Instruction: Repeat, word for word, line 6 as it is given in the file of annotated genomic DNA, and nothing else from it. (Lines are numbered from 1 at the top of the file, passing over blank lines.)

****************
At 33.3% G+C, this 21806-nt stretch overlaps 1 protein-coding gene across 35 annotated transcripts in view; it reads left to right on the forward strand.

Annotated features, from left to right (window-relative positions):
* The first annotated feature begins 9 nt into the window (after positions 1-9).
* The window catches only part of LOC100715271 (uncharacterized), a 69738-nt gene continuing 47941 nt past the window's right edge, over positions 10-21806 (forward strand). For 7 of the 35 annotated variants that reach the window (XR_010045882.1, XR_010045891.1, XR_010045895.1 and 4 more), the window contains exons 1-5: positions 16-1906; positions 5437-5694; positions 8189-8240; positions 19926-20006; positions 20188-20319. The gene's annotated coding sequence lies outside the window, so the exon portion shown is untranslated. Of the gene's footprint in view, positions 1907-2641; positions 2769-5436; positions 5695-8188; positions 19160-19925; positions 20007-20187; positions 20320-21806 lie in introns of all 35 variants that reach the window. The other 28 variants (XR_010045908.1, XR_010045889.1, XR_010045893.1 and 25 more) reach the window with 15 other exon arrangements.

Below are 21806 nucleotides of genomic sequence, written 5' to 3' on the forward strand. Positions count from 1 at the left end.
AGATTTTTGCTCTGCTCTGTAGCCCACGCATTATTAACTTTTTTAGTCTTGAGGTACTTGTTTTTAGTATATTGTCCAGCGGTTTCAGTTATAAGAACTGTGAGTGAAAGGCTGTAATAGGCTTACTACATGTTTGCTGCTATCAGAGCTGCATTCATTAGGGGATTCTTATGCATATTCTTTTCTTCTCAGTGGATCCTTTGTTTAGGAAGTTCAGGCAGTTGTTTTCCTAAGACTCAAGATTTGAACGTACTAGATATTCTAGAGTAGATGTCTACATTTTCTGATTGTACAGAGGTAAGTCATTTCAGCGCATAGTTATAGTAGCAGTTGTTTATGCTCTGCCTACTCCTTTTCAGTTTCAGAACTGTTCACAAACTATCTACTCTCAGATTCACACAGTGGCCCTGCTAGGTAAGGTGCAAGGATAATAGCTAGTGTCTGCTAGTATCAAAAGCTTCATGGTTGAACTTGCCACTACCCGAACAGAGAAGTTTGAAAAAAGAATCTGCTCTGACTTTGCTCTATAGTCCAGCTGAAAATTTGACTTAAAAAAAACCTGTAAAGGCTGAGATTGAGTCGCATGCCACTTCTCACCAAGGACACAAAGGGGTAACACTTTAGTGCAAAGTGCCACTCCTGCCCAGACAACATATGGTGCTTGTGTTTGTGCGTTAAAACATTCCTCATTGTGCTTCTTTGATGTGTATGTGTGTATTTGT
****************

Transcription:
AGATTTTTGCTCTGCTCTGTAGCCCACGCATTATTAACTTTTTTAGTCTTGAGGTACTTGTTTTTAGTATATTGTCCAGCGGTTTCAGTTATAAGAACTGTGAGTGAAAGGCTGTAATAGGCTTACTACATGTTTGCTGCTATCAGAGCTGCATTCATTAGGGGATTCTTATGCATATTCTTTTCTTCTCAGTGGATCCTTTGTTTAGGAAGTTCAGGCAGTTGTTTTCCTAAGACTCAAGATTTGAACGTACTAGATATTCTAGAGTAGATGTCTACATTTTCTGATTGTACAGAGGTAAGTCATTTCAGCGCATAGTTATAGTAGCAGTTGTTTATGCTCTGCCTACTCCTTTTCAGTTTCAGAACTGTTCACAAACTATCTACTCTCAGATTCACACAGTGGCCCTGCTAGGTAAGGTGCAAGGATAATAGCTAGTGTCTGCTAGTATCAAAAGCTTCATGGTTGAACTTGCCACTACCCGAACAGAGAAGTTTGAAAAAAGAATCTGCTCTGACTTTGCTCTATAGTCCAGCTGAAAATTTGACTTAAAAAAAACCTGTAAAGGCTGAGATTGAGTCGCATGCCACTTCTCACCAAGGACACAAAGGGGTAACACTTTAGTGCAAAGTGCCACTCCTGCCCAGACAACATATGGTGCTTGTGTTTGTGCGTTAAAACATTCCTCATTGTGCTTCTTTGATGTGTATGTGTGTATTTGT